Fifty percent of the American population woke up today in a nation where they don’t feel they belong. Some are fearful for their and their children’s future. There is a great need for reconciliation, a restoration of the United nature of these American states. That is an opportunity for Christians today. As we walk as Christ’s ambassadors in a post-election world, we must be walking in prayer. Prayer for President-elect Donald Trump, prayer for Hillary Clinton and her supporters and prayer for all those who must now somehow work together to govern this divided country.
Step up to the responsibility of the ministry of reconciliation.
Christians know the reality of reconciliation. Once at enmity with God, Christians are now reconciled to Him through Jesus Christ. There is no greater division than that which has already been bridged. We then turn to be ministers of that reconciling influence in the world.
Reconciliation requires leaving the safety and security of our communities of comfort and intentionally engaging with people who are the world differently. If every person you know or read on social media thinks and votes the same way you do, then it is time to widen your circle. If you think this is some kumbaya exercise, you could not be more wrong. Reconciliation is the very heart of the gospel.
The New York Times/CBS conducted a poll before the election and found 8 in 10 voters feel repulsed by the election, and feel the toxicity threatens the ability of (winner) to govern
People are feeling disenfranchised and need a place to belong. They also need hope, reconciliation and a restoration of joy. Who does that sound like? It sounds like The Church at its best.
This includes what is happening inside family of Christ. Four out of five white evangelicals voted for Trump, while evangelicals of color largely preferred Clinton. Does this difference define us? Or does the gospel. Let grace abound in how we interact and treat each other. Let our reconciliation to each other be a witness to the outside world. This could be the greatest call to the Church today. The world is looking for peace today— will they find it in the people who are called to be ambassadors for the Prince of Peace?
Let’s make our homes and churches THE place to find peace, hope and community. And let us lean into our calling as ministers of reconciliation.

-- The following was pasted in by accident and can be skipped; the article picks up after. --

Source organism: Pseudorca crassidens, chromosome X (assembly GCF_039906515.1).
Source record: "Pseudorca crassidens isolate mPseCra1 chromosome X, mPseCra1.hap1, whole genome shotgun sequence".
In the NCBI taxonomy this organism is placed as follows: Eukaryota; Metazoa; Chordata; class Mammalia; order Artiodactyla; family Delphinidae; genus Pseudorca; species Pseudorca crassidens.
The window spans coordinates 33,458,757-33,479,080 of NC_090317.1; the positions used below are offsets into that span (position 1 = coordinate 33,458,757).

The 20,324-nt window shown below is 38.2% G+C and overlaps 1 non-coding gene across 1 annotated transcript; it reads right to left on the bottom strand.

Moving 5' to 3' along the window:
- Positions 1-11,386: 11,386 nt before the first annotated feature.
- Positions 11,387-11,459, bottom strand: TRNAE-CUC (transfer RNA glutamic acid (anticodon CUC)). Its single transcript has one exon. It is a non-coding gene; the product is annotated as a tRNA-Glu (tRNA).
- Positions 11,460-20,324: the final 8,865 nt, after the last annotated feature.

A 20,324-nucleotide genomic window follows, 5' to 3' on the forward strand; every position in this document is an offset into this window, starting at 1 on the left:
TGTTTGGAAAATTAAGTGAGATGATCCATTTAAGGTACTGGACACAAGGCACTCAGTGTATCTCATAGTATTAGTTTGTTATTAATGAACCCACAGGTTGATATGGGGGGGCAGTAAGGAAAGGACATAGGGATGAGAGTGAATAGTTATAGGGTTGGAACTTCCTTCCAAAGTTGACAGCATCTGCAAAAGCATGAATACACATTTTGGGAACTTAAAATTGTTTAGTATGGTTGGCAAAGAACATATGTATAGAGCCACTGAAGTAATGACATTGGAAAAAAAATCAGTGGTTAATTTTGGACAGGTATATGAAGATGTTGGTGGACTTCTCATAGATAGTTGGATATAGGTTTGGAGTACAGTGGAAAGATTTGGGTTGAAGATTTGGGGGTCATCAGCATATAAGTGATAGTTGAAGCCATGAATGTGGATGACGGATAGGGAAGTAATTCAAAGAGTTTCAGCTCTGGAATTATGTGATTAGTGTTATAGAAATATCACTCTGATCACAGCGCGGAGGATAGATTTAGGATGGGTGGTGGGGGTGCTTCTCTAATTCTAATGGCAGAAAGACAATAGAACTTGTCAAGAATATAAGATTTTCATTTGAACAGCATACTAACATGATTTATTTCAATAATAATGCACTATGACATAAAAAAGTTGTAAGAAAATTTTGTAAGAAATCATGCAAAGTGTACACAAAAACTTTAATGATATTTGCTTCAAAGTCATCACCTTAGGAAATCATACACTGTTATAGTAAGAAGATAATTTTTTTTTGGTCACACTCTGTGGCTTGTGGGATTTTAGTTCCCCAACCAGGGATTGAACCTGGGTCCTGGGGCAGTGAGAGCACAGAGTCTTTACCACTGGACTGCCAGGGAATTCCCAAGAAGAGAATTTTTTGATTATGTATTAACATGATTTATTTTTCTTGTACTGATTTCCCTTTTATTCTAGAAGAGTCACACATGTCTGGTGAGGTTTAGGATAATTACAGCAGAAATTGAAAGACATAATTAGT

Separate your Voter ID from your Christian identity.
A takeaway from this entire cycle has been the Christian has no “home” in a political party today. That is not a bad thing because our calling has never been political influence or power. Christians live in the freedom of Christ under every variety of government, more often as an oppressed minority than as the power brokers. This election has exposed a need for Christians in America to recenter their identity on Christ, alone.
Reconciliation as a political process usually involves matters of compromise, give and take, finding common ground. Reconciliation as a theological or faith process in the Christian faith is one of submission and surrender to the Will of God, confession of sin and a humbleness of spirit. The re-engagement of Man and God.
On both fronts, political, social, theological the PCUSA proves to be the last, the last place one would either see or emulate as a source of reconciliation. The PCUSA is nothing more than a repository of ethnic, class warfare, race baiting, self-loathing and blatant political stunts and opportunism. Be it beating drums and embracing New Age, pagan motifs in North Dakota to its co-moderators religious hate speech directed to those she has utter contempt and disrespect for. The contemporary PCUSA seems old, tired and spent. Dominated by self-appointed elites who live in their own ideological bubble, out of touch with their church, who see those in their own pews as either unregenerated racists and misogynists. One can feel many things about Louisville, but the overriding sense if one of pity. Sad, angry, small people who sit around and see their denomination implode around them and wonder why.
And so why is it up to me to reconcile with someone who calls me and my church “a repository of ethnic, class warfare, race baiting, self-loathing and blatant political stunts and opportunism” ?? Also I can assure you that my church does not have “unregenerated racists and misogynists”. I just did a thorough cleaning of my Facebook friends list and now it DOES contain people who basically think like I do, with two exceptions. Those two are people who can have a rational conversation without name calling. Why in the world would I want to sit down and “reconcile” with someone like Peter Gregory who sees absolutely no value in me?
Good post. Point well made. I always knew that the Kingdom is not of this realm. We need to lower the noise and volume and reduce the discord and find a way forward as a Nation.
Well said, Peter Gregory!!